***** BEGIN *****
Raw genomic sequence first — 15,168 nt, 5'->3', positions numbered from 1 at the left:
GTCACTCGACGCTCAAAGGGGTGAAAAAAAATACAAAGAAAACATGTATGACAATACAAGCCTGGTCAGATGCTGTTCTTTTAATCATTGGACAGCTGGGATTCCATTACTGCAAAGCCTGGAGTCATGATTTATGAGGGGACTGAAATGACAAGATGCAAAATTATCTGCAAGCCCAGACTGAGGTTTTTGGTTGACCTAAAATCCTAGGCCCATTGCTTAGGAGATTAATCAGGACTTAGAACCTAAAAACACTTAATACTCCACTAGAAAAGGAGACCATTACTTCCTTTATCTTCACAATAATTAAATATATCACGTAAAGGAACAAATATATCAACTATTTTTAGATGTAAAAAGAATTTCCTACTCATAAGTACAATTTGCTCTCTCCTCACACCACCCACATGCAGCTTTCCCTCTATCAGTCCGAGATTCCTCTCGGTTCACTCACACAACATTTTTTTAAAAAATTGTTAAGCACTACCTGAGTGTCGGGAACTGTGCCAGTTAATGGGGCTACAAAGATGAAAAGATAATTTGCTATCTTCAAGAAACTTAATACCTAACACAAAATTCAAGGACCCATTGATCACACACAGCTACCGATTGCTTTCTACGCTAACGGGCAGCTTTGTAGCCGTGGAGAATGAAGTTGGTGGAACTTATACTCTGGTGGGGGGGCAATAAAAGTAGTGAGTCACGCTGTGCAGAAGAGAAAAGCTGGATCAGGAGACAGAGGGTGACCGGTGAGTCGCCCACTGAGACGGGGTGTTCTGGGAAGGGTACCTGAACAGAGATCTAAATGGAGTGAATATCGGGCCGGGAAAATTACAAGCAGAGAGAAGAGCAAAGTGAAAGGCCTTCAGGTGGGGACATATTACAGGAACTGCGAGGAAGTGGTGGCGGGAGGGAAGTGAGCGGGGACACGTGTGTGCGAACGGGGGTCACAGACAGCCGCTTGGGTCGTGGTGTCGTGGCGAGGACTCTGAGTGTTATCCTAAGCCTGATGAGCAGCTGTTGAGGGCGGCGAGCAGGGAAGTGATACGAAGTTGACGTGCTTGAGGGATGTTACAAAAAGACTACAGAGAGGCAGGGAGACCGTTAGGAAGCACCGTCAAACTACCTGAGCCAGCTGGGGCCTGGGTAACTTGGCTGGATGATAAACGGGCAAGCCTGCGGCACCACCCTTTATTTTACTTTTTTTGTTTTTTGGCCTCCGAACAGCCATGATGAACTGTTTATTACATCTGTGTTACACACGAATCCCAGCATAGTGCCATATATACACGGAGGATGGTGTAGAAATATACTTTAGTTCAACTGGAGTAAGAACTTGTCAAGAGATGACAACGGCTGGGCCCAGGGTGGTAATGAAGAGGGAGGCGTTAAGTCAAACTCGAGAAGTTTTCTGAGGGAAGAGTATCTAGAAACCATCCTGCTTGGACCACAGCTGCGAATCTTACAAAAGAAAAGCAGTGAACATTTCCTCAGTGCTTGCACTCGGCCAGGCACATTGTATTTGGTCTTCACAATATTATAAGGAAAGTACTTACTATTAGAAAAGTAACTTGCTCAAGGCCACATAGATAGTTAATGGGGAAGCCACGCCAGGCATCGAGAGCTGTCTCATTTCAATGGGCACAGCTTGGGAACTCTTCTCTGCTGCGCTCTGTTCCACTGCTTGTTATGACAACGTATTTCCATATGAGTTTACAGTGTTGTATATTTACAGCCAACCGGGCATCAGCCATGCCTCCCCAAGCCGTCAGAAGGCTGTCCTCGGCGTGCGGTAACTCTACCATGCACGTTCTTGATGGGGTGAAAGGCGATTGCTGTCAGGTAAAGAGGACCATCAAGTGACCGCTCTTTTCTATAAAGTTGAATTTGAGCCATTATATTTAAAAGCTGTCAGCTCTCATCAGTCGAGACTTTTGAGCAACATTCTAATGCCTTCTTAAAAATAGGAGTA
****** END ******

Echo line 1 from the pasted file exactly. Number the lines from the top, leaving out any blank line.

Raw genomic sequence first — 15,168 nt, 5'->3', positions numbered from 1 at the left: